Observing nature through oil and stone
Wednesday, January 18, 2017
On the bitter-cold day I visited Smith & Vallee Gallery in Edison to see Patty Haller’s oil paintings of flowers and forest scenes, it was like entering a verdant greenhouse. No wonder so many of her beautiful paintings have been chosen by hospitals—they offer healing, visual therapy.
And the stoneware sculptures by Brian O’Neill in the exhibit, “Growth Patterns,” are a perfect complement to Haller’s sinuous designs and exuberant color. His work has been seen at the Smithsonian and many Western galleries. While he claims to portray the “universal rhythms of nature…evoking stone and the natural landscape,” I saw archaic shapes the Mycenaeans might have left: sphere, ax head, wedge.
O’Neill’s “Lichen Sphere” is endlessly wrapped with ribbons of brown and white glaze, suggesting an ancient origin within the earth. “Iron Squared Sphere” has a massive, powerful quality beyond all proportion to its domestic size.
Haller has been a forester and a financial analyst. A keen observer of nature, she admires artists of historical significance, like Mondrian, Piero della Francesca, David Hockney, and Gustav Klimt. In her own work, she seeks to create a dialogue “between contemporary and full-on old school” techniques.
Many pieces have a filmy haze to the colors and outlines, as if seen through sleepy eyelids. She blends her oils with thinned paint and wipes them with tinted glaze, leaving subtle traces of the brush.
Her study of art history inspired her to incorporate memento mori in her paintings. Dead branches and dried ferns are little reminders to acknowledge “life’s seasons and natural cycles.”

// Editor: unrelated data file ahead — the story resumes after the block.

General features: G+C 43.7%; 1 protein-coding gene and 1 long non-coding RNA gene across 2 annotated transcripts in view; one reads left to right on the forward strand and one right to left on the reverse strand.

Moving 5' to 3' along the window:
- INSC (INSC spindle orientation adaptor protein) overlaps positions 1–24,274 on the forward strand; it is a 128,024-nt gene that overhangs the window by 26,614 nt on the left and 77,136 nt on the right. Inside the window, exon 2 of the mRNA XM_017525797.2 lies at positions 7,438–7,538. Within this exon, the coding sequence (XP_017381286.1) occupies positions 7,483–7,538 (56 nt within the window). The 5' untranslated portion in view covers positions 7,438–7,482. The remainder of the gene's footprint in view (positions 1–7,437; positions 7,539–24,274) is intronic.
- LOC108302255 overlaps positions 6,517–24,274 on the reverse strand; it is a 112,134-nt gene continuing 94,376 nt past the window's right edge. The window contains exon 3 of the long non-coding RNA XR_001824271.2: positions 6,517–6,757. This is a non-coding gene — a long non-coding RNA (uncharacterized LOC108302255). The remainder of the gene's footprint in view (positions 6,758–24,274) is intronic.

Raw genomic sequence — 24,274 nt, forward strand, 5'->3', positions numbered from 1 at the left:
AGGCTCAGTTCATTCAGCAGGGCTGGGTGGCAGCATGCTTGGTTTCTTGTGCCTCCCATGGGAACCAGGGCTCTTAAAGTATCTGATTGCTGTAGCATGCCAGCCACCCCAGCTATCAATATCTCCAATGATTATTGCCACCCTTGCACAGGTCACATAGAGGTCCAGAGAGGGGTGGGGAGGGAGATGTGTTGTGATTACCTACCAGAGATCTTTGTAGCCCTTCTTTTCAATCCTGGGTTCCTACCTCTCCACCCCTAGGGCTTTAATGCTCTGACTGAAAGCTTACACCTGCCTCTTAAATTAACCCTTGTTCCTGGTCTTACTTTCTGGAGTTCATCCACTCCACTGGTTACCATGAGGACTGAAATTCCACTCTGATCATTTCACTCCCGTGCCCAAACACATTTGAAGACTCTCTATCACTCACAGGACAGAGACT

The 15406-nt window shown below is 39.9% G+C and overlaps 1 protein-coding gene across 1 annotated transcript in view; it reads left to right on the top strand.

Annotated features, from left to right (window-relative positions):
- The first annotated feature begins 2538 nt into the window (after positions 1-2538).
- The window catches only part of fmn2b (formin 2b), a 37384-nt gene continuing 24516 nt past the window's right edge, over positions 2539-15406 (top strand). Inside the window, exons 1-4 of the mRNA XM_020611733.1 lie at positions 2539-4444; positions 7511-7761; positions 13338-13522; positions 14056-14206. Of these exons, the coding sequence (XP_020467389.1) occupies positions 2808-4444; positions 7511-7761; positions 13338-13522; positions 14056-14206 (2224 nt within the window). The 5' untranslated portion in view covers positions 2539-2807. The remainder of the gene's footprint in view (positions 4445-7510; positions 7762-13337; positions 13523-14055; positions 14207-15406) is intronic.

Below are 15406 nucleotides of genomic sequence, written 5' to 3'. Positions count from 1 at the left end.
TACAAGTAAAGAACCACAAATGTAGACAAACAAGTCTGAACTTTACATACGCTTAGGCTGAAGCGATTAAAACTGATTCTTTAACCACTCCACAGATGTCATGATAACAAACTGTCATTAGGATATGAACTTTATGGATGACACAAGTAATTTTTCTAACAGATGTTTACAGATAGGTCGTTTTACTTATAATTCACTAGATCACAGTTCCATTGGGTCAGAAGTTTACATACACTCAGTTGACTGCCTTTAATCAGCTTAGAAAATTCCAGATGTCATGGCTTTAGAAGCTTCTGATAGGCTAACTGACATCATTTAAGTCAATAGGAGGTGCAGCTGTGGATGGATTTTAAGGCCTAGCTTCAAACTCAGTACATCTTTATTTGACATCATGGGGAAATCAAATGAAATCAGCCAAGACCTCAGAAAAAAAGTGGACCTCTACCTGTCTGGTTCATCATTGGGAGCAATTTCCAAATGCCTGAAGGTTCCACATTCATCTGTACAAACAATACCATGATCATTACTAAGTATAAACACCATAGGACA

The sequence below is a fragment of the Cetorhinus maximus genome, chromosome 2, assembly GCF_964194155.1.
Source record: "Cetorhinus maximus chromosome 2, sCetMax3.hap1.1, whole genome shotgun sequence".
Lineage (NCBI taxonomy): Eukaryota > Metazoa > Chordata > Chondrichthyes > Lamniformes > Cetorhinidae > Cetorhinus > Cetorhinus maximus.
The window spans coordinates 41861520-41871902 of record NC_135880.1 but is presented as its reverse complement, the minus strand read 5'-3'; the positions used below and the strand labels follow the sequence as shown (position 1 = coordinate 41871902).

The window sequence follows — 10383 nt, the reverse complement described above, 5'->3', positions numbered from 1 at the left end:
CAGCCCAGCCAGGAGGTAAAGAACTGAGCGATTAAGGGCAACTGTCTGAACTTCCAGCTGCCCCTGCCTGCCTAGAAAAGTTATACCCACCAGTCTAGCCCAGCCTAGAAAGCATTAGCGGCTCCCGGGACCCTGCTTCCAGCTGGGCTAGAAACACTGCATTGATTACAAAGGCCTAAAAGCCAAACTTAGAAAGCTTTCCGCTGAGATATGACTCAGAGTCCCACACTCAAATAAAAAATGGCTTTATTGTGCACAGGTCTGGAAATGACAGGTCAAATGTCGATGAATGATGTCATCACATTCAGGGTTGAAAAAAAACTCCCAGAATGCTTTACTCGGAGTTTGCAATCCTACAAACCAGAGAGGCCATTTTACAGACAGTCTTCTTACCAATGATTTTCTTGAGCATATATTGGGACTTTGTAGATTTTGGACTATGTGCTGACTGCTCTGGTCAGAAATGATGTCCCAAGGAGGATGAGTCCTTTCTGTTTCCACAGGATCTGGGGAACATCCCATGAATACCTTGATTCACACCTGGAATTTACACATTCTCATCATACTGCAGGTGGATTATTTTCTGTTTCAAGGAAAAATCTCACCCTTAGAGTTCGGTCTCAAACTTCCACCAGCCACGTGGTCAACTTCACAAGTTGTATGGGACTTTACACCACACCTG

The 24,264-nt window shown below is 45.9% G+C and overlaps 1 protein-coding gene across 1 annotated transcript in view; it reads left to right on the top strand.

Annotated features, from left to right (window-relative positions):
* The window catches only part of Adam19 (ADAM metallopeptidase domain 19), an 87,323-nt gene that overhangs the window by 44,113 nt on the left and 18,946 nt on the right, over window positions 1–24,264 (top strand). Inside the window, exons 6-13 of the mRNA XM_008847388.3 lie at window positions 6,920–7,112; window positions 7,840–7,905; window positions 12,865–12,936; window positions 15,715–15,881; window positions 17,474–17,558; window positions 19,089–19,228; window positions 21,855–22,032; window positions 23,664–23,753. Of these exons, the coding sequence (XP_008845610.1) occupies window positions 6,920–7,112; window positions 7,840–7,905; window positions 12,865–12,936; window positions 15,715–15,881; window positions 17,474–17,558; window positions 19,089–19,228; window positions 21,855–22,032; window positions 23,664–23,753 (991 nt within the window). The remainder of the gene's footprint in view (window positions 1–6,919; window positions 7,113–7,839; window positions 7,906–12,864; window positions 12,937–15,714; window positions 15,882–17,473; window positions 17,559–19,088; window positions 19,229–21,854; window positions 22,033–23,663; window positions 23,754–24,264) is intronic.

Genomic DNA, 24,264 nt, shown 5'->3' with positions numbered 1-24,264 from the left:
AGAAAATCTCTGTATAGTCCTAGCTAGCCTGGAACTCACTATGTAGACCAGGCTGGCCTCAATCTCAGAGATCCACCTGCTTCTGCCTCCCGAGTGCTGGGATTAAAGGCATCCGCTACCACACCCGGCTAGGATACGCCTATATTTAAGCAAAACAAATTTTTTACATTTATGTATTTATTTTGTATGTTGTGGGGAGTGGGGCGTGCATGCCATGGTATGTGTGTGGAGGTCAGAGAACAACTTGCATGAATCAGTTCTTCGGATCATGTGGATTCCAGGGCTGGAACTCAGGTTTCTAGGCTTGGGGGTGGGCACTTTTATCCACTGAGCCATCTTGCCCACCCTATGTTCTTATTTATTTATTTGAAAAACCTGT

This concept inspired her to paint a life-sized portrait of a fallen tree, which in decay is smothered beneath foliage and flowers. She labored on the 15-foot-long triptych six days a week for two months.
But here she focuses not on death, but life, calling it a memento vivere—a “reminder to live in the present, to laugh and love, make new friends, celebrate babies and enjoy nature.”
She continues to celebrate nurturing with “Madonna of the back 40” in the form of a live, mature tree, shown as an upright trunk shadowed in violet. Under its branches flourish delicate, pastel flowers, rendered in silhouette. A tangle of stems and twigs metamorphoses upward into a semblance of stained glass.
Haller has not forgotten the male principle. She names her small painting of a logging slash pile, “Schumpeter’s Logic,” in memory of the Austrian-American economist who justified “creative destruction” as an essential part of capitalism.
One large painting stands out from others, seemingly an outlier with its comparatively monochromatic scheme. In “Jaune Brillant,” a forest pool glows with magical, golden light in a blue/violet forest. It’s a nice break from the stuffy, curatorial logic that requires an artist to stick to one style. Is this a new direction for Haller?
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